Since Jesus has no beginning and no end, we are to invest our lives in what lasts. What two things on this planet last for eternity? It is not your bank account… cell phone… video games… house… car… job… or your achievements. I have done a lot of funerals, and I have never seen anyone pull a U-Haul behind a hearse. What lasts forever on earth is people (Matt. 25:46) and the Word of God (I Pet. 1:23-24). We have an incredible opportunity to invest in both by preaching the gospel of Jesus Christ to the unsaved (Mark 16:15) and then training those who believe in Christ through the discipleship process (Matt. 28:19-20).
With whom are you sharing the gospel and training in discipleship? If we are not evangelizing and then discipling those who believe the gospel, we are failing to invest our lives in what is lasting. But this need not continue. Today, you can decide to invest your life in what lasts forever. Ask God to show you whom He wants you to disciple or be discipled by. He enjoys answering that prayer.
1:16: If John the Baptist is still speaking here, then the “we”refers to all Israelites. The phrase “grace for grace”  means “grace after grace.”Like the waves along a beach, one wave of grace after another has been repeatedly manifested in Israel’s history. Everything the nation of Israel had received was based on the grace of Jesus Christ. Israel’s existence today (and ours) is a testimony of God’s grace.
An example of God’s grace in Israel’s history is seen the next verse. 1:17a: When the law was given through Moses, Israel stood in great need of God’s grace. While Moses was on Mount Sinai receiving the Law from God, Israel was down below sinning against the Lord by making a golden calf to worship (Exod. 32:1-6). For such a sin, the Law required only condemnation and judgment. Hence, God’s anger burned against His people (Exod. 32:7-10). But Moses prayed to God and God spared the nation by His grace (Exod. 32:14). A purifying judgment ensued (Exod. 32:15-29).
Moses then sought reassurance that God would forgive and accept the nation as His own. So “the Lord passed before him and proclaimed, ‘The lord, the Lord God, merciful and gracious, longsuffering, and abounding in goodness and truth, keeping mercy for thousands, forgiving iniquity and transgression and sin, by no means clearing the guilty, visiting the iniquity of the fathers upon the children and the children’s children to the third and the fourth generation’” (Exod. 34:6-7). We see a definite clash between God’s grace and truth here. How can God forgive “iniquity and transgression and sin” and yet “by no means clearing the guilty?” The solution is finally found in Jesus Christ.
1:17b: Through Christ and His sacrifice as the Lamb of God, the dilemma is resolved. Truth expresses God’s righteous character and demands punishment for our sins. Christ was a perfect display of God’s truth. He was perfect and sinless. God’s judgment fell on Jesus instead of us. Grace is seen because of Christ’s death. We can cross over to God by faith in Jesus. God is now free to be gracious to all who receive that grace by faith in Christ.
Out of the “fullness” of His grace, Jesus blesses us with one wave of grace after another (John 1:16). One wave of grace is constantly replaced by a new one each day. “Blessed be the Lord, Who daily loads us with benefits.” (Psalm 68:19). Although we may be feeling bombarded with a multitude of challenges these days, God still has an endless variety of ways to bless us.
He may bless us with a friendly smile from a worker at a drive through window or from someone standing in line at a bus stop. And the truth of the matter is if we would smile more, we will encounter more people who are smiling back at us. Jesus’ grace also enriches our lives with natural beauty all around us. It may be in the form of a ray of sunshine on a cloudy day or blossoms on a flowering tree. In the morning it may be a bird’s beautiful song or in the evening it may be the splendor of the moon and the stars. All of God’s creation is there for us to enjoy.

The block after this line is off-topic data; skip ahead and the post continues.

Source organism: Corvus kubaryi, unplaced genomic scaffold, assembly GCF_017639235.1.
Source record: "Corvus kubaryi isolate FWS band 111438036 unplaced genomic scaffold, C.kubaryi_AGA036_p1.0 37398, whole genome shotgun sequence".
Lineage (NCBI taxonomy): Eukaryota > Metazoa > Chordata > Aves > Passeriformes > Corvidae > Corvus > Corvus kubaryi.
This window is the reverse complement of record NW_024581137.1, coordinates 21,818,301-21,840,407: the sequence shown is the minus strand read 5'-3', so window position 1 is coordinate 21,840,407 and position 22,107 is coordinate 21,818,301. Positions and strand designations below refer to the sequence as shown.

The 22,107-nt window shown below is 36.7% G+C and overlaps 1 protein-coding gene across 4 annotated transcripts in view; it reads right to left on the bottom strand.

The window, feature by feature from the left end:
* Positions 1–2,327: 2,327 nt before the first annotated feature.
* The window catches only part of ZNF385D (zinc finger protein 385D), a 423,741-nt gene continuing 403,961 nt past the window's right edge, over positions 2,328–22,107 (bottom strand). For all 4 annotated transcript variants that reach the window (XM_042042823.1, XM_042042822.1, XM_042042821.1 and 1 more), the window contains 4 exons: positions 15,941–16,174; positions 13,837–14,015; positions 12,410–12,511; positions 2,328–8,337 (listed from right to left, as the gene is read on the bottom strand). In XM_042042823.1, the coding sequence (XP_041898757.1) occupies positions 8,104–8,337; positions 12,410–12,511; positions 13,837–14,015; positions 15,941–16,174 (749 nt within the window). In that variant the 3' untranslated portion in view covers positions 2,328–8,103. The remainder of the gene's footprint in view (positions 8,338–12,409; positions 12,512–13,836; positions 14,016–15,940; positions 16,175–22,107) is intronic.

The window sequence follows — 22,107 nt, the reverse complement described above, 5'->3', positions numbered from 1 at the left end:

When I look back on my life, the one word that stands out to me is “grace.” By God’s grace He has brought me through disappointment and pain, some of which was caused by others and much of which I brought on myself. At the age of nineteen, by His grace the Lord Jesus saved me from the penalty of all my sins and gave me everlasting life the moment I believed in Him. By His grace I was enabled to serve Him for over three decades. And by His grace He will lead me forward one day at a time.
1:18: John begins by saying, “No one has seen God at any time” (1:18a). You may wonder, “How can this be true when the Bible speaks of people seeing God?” (e.g., Exod. 33:21-23; Isa. 6:1-5; Rev. 1:10-18). Those encounters with God did not reveal the fullness of His glory or His unveiled divine essence. If people saw God’s unveiled glory or divine essence, they would not live (cf. Exod. 33:20).
The only One Who can and has seen God in the fullness of His glory and divine essence without dying, is His Son, Jesus Christ (John 6:46). The reason Jesus could do this is because He also is God. He has the same divine nature as God the Father. For example, when people say of a man named Clarence Smith, “He is the son of John Smith,” they are acknowledging that he has the same human nature as his father. Likewise, when the Bible says that Jesus is “the Son of God” (John 20:31), it is affirming that Jesus has the same divine nature as His Father in heaven.
Therefore, we can discover what God is like by knowing His “only begotten Son, who is in the bosom of the Father” (1:18b). The phrase “only begotten Son” does not mean Jesus had a beginning like a baby that is birthed by his parents, as many false religions teach today. The compound Greek word translated “only begotten” is monogenḗs, which literally means “one (monos) of a kind (genos).”  Jesus Christ is the only One of His kind. He is fully God (John 1:1-3) and fully Man (John 1:14). There has never been anyone like Him before or since. This is the message of the gospel of John.